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Re: Third claw for climbing was Re: Pro(to)avis



I find it somewhat surprising, but--
One "onramp" (love the term) advantage for
proto-feathers I haven't seen mentioned in print is
camoflage, a fashion accessory particularly useful to
terrestrial ambush predators, the overset for pounce
or perch hunting.

Anybody got a ref?



--- Graydon <oak@uniserve.com> wrote:

> On Sun, Sep 18, 2005 at 07:55:42PM +0200, David
> Marjanovic scripsit:
> > >So there's nothing to say that our purported
> Pouncing Proavis is either
> > >hunting alone *or* directly pouncing on prey.
> > 
> > I should have thought of the first point!
> 
> Those sickle claws -- at least the proportionately
> large ones -- are not
> the armament you'd expect if they're hunting smaller
> prey.  Which in
> turn suggests group hunting behaviours, if they're
> tackling prey their
> own size or larger.
> 
> > >Maybe small family groups are using pouncing to
> get down from lookout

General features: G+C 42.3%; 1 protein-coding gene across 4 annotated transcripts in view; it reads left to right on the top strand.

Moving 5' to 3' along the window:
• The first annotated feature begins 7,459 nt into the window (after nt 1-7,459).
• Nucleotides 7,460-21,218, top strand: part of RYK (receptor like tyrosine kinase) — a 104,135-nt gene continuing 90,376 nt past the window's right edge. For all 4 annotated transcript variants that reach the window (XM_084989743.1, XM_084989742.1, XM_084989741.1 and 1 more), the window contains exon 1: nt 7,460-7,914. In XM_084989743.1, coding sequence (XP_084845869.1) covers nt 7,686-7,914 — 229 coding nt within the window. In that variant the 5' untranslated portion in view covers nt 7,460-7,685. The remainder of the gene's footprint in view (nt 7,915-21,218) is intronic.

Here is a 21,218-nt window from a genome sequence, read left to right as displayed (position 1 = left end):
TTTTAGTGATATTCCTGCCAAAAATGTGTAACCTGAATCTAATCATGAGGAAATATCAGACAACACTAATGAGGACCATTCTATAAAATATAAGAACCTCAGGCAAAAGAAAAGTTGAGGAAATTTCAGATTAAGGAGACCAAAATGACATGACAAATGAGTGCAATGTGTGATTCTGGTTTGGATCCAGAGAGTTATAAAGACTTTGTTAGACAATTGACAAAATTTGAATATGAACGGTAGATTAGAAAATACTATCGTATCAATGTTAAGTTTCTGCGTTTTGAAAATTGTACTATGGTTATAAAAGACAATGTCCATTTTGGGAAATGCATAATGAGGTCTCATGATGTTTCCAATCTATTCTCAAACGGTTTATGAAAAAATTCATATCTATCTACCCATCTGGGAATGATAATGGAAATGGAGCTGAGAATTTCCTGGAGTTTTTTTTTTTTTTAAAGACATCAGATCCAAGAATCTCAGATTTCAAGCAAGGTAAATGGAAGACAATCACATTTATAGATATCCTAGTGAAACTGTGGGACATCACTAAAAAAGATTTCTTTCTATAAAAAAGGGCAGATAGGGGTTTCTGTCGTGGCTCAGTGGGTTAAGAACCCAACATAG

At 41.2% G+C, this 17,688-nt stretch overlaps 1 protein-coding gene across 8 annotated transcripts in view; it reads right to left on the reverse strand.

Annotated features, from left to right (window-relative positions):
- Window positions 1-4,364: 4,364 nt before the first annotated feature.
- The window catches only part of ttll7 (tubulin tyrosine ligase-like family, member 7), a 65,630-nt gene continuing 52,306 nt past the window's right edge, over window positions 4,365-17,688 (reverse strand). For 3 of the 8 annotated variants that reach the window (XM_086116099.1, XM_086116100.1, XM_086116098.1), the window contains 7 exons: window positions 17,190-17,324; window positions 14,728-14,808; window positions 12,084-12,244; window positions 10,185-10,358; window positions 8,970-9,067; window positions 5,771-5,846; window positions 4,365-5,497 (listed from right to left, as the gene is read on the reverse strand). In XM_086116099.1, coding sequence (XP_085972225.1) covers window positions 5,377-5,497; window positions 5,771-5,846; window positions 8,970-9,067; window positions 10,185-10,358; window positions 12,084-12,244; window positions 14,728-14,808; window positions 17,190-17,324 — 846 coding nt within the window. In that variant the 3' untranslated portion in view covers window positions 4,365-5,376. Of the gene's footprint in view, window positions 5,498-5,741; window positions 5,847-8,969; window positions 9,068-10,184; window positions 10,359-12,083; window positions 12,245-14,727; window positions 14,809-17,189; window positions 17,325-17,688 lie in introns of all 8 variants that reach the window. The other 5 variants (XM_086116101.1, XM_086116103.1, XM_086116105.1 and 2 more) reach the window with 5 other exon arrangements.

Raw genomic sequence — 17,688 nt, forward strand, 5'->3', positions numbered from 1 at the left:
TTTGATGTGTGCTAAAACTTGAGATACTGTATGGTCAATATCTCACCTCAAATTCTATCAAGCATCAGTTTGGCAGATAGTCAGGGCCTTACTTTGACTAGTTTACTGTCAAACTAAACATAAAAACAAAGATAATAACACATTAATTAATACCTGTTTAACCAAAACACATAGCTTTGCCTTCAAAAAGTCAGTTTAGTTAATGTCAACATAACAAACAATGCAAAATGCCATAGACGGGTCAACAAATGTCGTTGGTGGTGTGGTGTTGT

> > >positions all *around* prey, greatly increasing
> their collective
> > >chances of making the capture without trying to
> do the direct,
> > >modern, hawk-pounce on it. [...] Pouncing
> wouldn't even have to be
> > >particularly *close* to prey for that to work; it
> would just have to
> > >provide a modest improvement to the odds of prey
> capture.
> > 
> > Would it really be an improvement over just
> jumping down straight and
> > then running, at least when the cost of the
> feathers etc. is taken
> > into account? 
> 
> Dunno, I haven't tried to quantify the energetics.
> 
> But if you can, frex, safely leap from the rim of a
> 5m high wash instead
> of a 3m high wash, you've expanded the territory you
> can pounce-hunt in
> substantially.  That's got to be worth something.
> 
> If you and Uncle Fred can end up on the _far side_
> of the prospective
> prey, while the three sub-adults wind up on the near
> side, that's worth
> something, too.  (Harris hawks do vertical
> envelopment like that.)
> 
> Also, you're exapting feathers you got for
> insulation, brooding, or
> display, not growing them special; otherwise there's
> no onramp to the
> aerodynamic uses.  So *any* increase in glide range
> or landing precision
> starts to drive the aerodynamic uses of those
> feathers.
> 
> What I'm trying to get at is *not* that 'leap with
> both feet' predation
> isn't a driver for aerodynamic exapation of
> feathers; I think it's clear
> that it is, since landing on anything with both feet
> is hard.
> 
> I'm just trying to point out that there's more to
> the predation activity
> than the get-a-foot-on-it-and-kill-it step, and that
> there are plausible
> ways for the precursors to making the kill to be
> drivers for aerodynamic
> feather adaptation.
>